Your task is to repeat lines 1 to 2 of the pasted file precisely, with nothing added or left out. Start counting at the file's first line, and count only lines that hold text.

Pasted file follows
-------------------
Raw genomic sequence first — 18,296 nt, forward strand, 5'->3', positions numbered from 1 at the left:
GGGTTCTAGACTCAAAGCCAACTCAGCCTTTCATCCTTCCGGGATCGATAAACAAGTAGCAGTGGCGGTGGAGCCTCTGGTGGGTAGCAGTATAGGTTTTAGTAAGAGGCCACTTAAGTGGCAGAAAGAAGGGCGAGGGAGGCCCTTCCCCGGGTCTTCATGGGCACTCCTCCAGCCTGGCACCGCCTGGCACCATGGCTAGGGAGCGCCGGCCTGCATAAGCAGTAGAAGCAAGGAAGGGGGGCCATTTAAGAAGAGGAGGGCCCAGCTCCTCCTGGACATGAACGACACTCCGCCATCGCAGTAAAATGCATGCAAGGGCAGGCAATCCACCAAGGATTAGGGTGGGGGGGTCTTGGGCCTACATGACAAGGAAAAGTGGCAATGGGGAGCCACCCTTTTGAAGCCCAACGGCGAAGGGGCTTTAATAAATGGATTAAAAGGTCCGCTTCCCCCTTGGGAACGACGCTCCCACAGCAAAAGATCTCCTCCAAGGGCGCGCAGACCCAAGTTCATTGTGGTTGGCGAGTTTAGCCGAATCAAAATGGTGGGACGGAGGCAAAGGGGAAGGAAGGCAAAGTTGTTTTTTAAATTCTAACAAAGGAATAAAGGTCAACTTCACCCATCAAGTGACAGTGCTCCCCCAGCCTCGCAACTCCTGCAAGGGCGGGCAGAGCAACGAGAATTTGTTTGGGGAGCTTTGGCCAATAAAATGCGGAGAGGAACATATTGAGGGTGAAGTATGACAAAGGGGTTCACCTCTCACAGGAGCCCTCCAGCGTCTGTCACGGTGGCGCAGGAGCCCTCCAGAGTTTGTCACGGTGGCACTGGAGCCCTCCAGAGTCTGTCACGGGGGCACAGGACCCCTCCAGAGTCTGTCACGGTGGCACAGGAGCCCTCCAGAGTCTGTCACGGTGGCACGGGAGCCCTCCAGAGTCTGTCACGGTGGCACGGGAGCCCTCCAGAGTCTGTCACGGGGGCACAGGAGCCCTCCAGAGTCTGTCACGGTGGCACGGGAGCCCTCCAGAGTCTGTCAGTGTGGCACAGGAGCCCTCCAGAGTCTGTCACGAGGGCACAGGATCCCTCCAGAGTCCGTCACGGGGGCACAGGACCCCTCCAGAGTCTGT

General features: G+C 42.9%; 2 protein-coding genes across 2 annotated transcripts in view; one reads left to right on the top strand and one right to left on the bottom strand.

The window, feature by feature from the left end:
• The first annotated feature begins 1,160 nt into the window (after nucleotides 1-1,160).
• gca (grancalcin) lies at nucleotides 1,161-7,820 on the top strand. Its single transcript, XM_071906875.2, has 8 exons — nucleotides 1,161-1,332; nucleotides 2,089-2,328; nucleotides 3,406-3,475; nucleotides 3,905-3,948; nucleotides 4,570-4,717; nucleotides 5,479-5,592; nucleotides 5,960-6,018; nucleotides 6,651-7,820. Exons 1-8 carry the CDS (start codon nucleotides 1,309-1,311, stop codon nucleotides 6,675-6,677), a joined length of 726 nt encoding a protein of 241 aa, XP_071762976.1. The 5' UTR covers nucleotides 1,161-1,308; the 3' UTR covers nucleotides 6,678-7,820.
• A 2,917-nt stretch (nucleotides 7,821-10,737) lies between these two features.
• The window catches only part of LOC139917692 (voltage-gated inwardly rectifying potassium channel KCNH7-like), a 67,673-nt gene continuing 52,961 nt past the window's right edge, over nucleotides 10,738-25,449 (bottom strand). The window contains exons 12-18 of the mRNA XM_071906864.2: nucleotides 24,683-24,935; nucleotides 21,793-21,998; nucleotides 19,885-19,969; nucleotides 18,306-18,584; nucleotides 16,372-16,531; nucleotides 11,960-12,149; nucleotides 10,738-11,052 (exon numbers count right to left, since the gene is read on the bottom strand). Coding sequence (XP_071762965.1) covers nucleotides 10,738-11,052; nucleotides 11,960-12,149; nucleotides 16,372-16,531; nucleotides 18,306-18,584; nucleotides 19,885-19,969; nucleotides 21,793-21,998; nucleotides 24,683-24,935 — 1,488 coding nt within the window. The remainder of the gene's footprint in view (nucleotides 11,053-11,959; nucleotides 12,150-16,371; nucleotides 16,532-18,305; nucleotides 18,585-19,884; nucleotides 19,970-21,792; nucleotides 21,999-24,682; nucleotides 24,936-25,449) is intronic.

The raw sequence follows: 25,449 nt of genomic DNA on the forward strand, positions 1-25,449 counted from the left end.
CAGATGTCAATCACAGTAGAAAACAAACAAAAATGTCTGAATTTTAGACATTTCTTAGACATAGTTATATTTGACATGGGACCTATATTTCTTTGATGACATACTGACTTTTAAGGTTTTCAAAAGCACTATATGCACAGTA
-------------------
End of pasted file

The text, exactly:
Raw genomic sequence first — 18,296 nt, forward strand, 5'->3', positions numbered from 1 at the left:
GGGTTCTAGACTCAAAGCCAACTCAGCCTTTCATCCTTCCGGGATCGATAAACAAGTAGCAGTGGCGGTGGAGCCTCTGGTGGGTAGCAGTATAGGTTTTAGTAAGAGGCCACTTAAGTGGCAGAAAGAAGGGCGAGGGAGGCCCTTCCCCGGGTCTTCATGGGCACTCCTCCAGCCTGGCACCGCCTGGCACCATGGCTAGGGAGCGCCGGCCTGCATAAGCAGTAGAAGCAAGGAAGGGGGGCCATTTAAGAAGAGGAGGGCCCAGCTCCTCCTGGACATGAACGACACTCCGCCATCGCAGTAAAATGCATGCAAGGGCAGGCAATCCACCAAGGATTAGGGTGGGGGGGTCTTGGGCCTACATGACAAGGAAAAGTGGCAATGGGGAGCCACCCTTTTGAAGCCCAACGGCGAAGGGGCTTTAATAAATGGATTAAAAGGTCCGCTTCCCCCTTGGGAACGACGCTCCCACAGCAAAAGATCTCCTCCAAGGGCGCGCAGACCCAAGTTCATTGTGGTTGGCGAGTTTAGCCGAATCAAAATGGTGGGACGGAGGCAAAGGGGAAGGAAGGCAAAGTTGTTTTTTAAATTCTAACAAAGGAATAAAGGTCAACTTCACCCATCAAGTGACAGTGCTCCCCCAGCCTCGCAACTCCTGCAAGGGCGGGCAGAGCAACGAGAATTTGTTTGGGGAGCTTTGGCCAATAAAATGCGGAGAGGAACATATTGAGGGTGAAGTATGACAAAGGGGTTCACCTCTCACAGGAGCCCTCCAGCGTCTGTCACGGTGGCGCAGGAGCCCTCCAGAGTTTGTCACGGTGGCACTGGAGCCCTCCAGAGTCTGTCACGGGGGCACAGGACCCCTCCAGAGTCTGTCACGGTGGCACAGGAGCCCTCCAGAGTCTGTCACGGTGGCACGGGAGCCCTCCAGAGTCTGTCACGGTGGCACGGGAGCCCTCCAGAGTCTGTCACGGGGGCACAGGAGCCCTCCAGAGTCTGTCACGGTGGCACGGGAGCCCTCCAGAGTCTGTCAGTGTGGCACAGGAGCCCTCCAGAGTCTGTCACGAGGGCACAGGATCCCTCCAGAGTCCGTCACGGGGGCACAGGACCCCTCCAGAGTCTGT